CALJIC No. 12.50, “Use of a Firearm by Convicted Felon-Self-Defense,” is based on King and provides: “A person previously convicted of a felony does not violate [section] 12021 ․ by being in possession of a firearm if: [¶] 1. [He] ․ as a reasonable person had grounds for believing and did believe that [he] ․ was ․ in imminent peril of great bodily harm; and [¶] 2. Without preconceived design on [his] ․ part, a firearm was made available to [him] ․; [¶] 3. [His] ․ possession of such firearm was temporary and for a period of time no longer than that in which the necessity or apparent necessity to use it in self-defense continued; and [¶] 4. The use of the firearm was reasonable under the circumstances and was resorted to only if no alternative means of avoiding the danger were available.” CALJIC No. 12.50' s Use Note states, “Do not give CALJIC [No.] 5.50 (Assailed Person Need Not Retreat) if defendant was previously convicted of a felony.” (Use Note to CALJIC No. 12.50 (7th ed.2003) p. 94.)
The trial court instructed the jury with CALJIC No. 12.50, modified as follows: “You are instructed that a person previously convicted of a felony does not violate the law by being in possession of a firearm if․” (Italics added.)
Although the trial court deleted the reference to section 12021, the court erred in instructing the jury with CALJIC No. 12.50. CALJIC No. 12.50 is not a general instruction, but rather a specific instruction to be used when a defendant is charged with violating section 12021. Rhodes was not charged with violating section 12021, and therefore, the court should not have instructed the jury there was a limited circumstance under which Rhodes could lawfully possess a gun. We recognize the trial court was attempting to protect Rhodes. However, the court had already instructed the jury with CALJIC No. 2.23 as to the limited purpose for which evidence of Rhodes's prior felony conviction could be used.4 As we explain below, CALJIC No. 12.50 had the practical effect of placing an added burden of retreat on Rhodes, thereby depriving him of a potentially meritorious defense.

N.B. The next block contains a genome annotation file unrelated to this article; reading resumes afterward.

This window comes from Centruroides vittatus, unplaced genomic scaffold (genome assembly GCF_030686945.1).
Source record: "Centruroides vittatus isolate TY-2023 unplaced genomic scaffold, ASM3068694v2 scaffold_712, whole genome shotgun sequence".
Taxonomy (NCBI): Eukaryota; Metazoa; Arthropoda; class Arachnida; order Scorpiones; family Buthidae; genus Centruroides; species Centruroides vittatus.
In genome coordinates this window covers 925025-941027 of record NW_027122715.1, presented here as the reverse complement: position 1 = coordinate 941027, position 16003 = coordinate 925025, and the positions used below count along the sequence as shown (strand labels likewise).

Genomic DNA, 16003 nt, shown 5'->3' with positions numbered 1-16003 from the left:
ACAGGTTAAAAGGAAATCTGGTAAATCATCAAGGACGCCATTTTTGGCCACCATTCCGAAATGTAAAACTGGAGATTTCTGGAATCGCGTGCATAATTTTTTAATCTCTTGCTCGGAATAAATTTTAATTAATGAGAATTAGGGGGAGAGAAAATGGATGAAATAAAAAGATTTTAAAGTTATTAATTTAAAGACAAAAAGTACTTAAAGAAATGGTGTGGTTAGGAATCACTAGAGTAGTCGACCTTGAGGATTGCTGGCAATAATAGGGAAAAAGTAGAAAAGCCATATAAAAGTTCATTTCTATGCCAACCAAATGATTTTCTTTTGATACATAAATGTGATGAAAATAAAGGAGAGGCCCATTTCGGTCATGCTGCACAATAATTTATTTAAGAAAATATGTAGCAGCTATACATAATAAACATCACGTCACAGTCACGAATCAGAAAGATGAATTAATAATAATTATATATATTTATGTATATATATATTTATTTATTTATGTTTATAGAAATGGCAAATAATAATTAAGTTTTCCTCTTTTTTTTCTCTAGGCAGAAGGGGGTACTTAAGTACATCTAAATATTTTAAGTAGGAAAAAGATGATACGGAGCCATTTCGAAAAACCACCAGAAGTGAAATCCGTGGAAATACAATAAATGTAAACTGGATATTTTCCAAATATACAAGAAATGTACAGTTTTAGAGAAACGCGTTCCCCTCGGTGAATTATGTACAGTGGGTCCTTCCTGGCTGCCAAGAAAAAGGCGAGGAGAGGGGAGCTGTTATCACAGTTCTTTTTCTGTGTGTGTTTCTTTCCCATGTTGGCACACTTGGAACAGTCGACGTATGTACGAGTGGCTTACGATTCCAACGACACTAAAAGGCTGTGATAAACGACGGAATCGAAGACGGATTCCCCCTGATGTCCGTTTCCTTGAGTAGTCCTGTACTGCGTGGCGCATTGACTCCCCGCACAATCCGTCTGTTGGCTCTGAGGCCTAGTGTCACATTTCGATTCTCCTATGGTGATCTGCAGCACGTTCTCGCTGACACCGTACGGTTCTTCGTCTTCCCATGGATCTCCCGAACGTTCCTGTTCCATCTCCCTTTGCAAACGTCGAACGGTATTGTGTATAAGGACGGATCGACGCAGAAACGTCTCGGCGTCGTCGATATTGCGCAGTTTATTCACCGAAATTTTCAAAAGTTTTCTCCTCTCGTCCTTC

b. CALJIC No. 5.50
Rhodes argues the trial court erred in refusing to instruct the jury with CALJIC No. 5.50 because “whether [Rhodes] was required to retreat was squarely [at] issue” and without it “the jury may have incorrectly concluded [Rhodes] had a duty to run from Factory and Wright by driving away from the intersection when Wright stopped next to him at the intersection.” Again, we agree.
CALJIC No. 5.50, “Self-Defense-Assailed Person Need Not Retreat,” states, “A person threatened with an attack that justifies the exercise of the right of self-defense need not retreat. In the exercise of [his] ․ right of self-defense a person may stand [his] ․ ground and defend [himself] ․ by the use of all force and means which would appear to be necessary to a reasonable person in a similar situation and with similar knowledge; and a person may pursue [his] ․ assailant until [he] ․ has secured [himself] ․ from danger if that course likewise appears reasonably necessary. This law applies even though the assailed person might more easily have gained safety by flight or by withdrawing from the scene.”